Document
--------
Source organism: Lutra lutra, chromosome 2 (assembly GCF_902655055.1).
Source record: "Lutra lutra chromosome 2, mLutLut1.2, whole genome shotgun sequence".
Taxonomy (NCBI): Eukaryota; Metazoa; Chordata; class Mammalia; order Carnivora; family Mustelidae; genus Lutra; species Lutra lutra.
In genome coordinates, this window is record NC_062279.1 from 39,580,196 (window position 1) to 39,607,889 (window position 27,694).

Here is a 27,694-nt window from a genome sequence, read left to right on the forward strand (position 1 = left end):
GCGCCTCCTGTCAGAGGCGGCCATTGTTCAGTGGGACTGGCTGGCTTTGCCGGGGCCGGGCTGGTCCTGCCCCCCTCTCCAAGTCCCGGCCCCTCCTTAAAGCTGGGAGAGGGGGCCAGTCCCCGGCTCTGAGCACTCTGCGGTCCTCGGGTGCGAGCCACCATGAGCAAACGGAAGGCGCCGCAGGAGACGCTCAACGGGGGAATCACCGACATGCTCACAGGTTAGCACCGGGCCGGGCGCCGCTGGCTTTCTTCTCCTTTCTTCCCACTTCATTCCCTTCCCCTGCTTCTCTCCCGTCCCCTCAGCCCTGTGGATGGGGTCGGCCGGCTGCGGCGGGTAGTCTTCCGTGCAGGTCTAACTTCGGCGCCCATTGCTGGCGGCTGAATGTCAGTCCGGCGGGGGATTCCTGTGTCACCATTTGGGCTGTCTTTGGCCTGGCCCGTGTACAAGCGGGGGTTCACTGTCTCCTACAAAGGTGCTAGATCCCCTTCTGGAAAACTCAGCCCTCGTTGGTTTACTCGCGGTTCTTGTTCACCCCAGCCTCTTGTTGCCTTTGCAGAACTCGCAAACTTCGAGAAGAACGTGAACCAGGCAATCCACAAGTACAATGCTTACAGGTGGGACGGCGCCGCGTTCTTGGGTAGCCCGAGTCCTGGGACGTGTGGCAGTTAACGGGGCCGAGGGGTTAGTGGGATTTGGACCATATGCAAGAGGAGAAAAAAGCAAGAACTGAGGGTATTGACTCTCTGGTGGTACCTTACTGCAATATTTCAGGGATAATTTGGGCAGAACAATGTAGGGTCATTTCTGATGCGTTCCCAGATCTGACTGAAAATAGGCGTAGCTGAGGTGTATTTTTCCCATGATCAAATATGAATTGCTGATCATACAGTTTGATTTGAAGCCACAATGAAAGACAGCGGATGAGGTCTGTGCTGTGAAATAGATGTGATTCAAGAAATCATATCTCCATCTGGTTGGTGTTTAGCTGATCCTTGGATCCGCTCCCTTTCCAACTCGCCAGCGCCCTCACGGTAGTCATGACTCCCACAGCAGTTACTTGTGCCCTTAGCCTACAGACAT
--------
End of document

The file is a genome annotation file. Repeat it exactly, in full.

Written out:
Source organism: Lutra lutra, chromosome 2 (assembly GCF_902655055.1).
Source record: "Lutra lutra chromosome 2, mLutLut1.2, whole genome shotgun sequence".
Taxonomy (NCBI): Eukaryota; Metazoa; Chordata; class Mammalia; order Carnivora; family Mustelidae; genus Lutra; species Lutra lutra.
In genome coordinates, this window is record NC_062279.1 from 39,580,196 (window position 1) to 39,607,889 (window position 27,694).

Here is a 27,694-nt window from a genome sequence, read left to right on the forward strand (position 1 = left end):
GCGCCTCCTGTCAGAGGCGGCCATTGTTCAGTGGGACTGGCTGGCTTTGCCGGGGCCGGGCTGGTCCTGCCCCCCTCTCCAAGTCCCGGCCCCTCCTTAAAGCTGGGAGAGGGGGCCAGTCCCCGGCTCTGAGCACTCTGCGGTCCTCGGGTGCGAGCCACCATGAGCAAACGGAAGGCGCCGCAGGAGACGCTCAACGGGGGAATCACCGACATGCTCACAGGTTAGCACCGGGCCGGGCGCCGCTGGCTTTCTTCTCCTTTCTTCCCACTTCATTCCCTTCCCCTGCTTCTCTCCCGTCCCCTCAGCCCTGTGGATGGGGTCGGCCGGCTGCGGCGGGTAGTCTTCCGTGCAGGTCTAACTTCGGCGCCCATTGCTGGCGGCTGAATGTCAGTCCGGCGGGGGATTCCTGTGTCACCATTTGGGCTGTCTTTGGCCTGGCCCGTGTACAAGCGGGGGTTCACTGTCTCCTACAAAGGTGCTAGATCCCCTTCTGGAAAACTCAGCCCTCGTTGGTTTACTCGCGGTTCTTGTTCACCCCAGCCTCTTGTTGCCTTTGCAGAACTCGCAAACTTCGAGAAGAACGTGAACCAGGCAATCCACAAGTACAATGCTTACAGGTGGGACGGCGCCGCGTTCTTGGGTAGCCCGAGTCCTGGGACGTGTGGCAGTTAACGGGGCCGAGGGGTTAGTGGGATTTGGACCATATGCAAGAGGAGAAAAAAGCAAGAACTGAGGGTATTGACTCTCTGGTGGTACCTTACTGCAATATTTCAGGGATAATTTGGGCAGAACAATGTAGGGTCATTTCTGATGCGTTCCCAGATCTGACTGAAAATAGGCGTAGCTGAGGTGTATTTTTCCCATGATCAAATATGAATTGCTGATCATACAGTTTGATTTGAAGCCACAATGAAAGACAGCGGATGAGGTCTGTGCTGTGAAATAGATGTGATTCAAGAAATCATATCTCCATCTGGTTGGTGTTTAGCTGATCCTTGGATCCGCTCCCTTTCCAACTCGCCAGCGCCCTCACGGTAGTCATGACTCCCACAGCAGTTACTTGTGCCCTTAGCCTACAGACAT